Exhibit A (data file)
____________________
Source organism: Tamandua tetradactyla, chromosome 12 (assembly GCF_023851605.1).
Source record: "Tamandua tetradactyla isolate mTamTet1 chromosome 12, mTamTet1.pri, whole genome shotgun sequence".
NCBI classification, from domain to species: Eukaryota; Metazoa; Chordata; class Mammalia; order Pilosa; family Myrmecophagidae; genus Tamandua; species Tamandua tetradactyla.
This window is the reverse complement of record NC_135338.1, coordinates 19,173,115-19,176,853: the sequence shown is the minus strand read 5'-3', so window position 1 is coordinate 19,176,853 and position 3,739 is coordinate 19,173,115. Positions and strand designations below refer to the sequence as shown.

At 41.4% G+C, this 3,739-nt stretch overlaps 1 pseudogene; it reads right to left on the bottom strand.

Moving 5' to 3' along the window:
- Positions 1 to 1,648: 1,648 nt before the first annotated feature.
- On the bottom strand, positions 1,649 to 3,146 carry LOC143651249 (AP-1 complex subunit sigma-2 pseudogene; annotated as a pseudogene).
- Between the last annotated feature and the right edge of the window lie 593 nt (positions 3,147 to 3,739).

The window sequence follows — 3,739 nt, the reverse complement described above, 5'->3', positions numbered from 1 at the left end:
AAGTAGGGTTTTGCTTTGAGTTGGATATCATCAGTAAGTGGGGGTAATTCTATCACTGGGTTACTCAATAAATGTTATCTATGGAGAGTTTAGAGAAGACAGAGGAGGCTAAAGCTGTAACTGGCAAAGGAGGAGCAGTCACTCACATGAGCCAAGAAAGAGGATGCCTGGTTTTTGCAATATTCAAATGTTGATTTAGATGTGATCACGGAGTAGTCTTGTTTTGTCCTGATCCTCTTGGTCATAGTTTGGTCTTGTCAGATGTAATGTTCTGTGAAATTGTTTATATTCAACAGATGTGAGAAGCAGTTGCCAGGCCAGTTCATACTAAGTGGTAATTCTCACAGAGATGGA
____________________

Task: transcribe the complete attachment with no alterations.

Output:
Source organism: Tamandua tetradactyla, chromosome 12 (assembly GCF_023851605.1).
Source record: "Tamandua tetradactyla isolate mTamTet1 chromosome 12, mTamTet1.pri, whole genome shotgun sequence".
NCBI classification, from domain to species: Eukaryota; Metazoa; Chordata; class Mammalia; order Pilosa; family Myrmecophagidae; genus Tamandua; species Tamandua tetradactyla.
This window is the reverse complement of record NC_135338.1, coordinates 19,173,115-19,176,853: the sequence shown is the minus strand read 5'-3', so window position 1 is coordinate 19,176,853 and position 3,739 is coordinate 19,173,115. Positions and strand designations below refer to the sequence as shown.

At 41.4% G+C, this 3,739-nt stretch overlaps 1 pseudogene; it reads right to left on the bottom strand.

Moving 5' to 3' along the window:
- Positions 1 to 1,648: 1,648 nt before the first annotated feature.
- On the bottom strand, positions 1,649 to 3,146 carry LOC143651249 (AP-1 complex subunit sigma-2 pseudogene; annotated as a pseudogene).
- Between the last annotated feature and the right edge of the window lie 593 nt (positions 3,147 to 3,739).

The window sequence follows — 3,739 nt, the reverse complement described above, 5'->3', positions numbered from 1 at the left end:
AAGTAGGGTTTTGCTTTGAGTTGGATATCATCAGTAAGTGGGGGTAATTCTATCACTGGGTTACTCAATAAATGTTATCTATGGAGAGTTTAGAGAAGACAGAGGAGGCTAAAGCTGTAACTGGCAAAGGAGGAGCAGTCACTCACATGAGCCAAGAAAGAGGATGCCTGGTTTTTGCAATATTCAAATGTTGATTTAGATGTGATCACGGAGTAGTCTTGTTTTGTCCTGATCCTCTTGGTCATAGTTTGGTCTTGTCAGATGTAATGTTCTGTGAAATTGTTTATATTCAACAGATGTGAGAAGCAGTTGCCAGGCCAGTTCATACTAAGTGGTAATTCTCACAGAGATGGA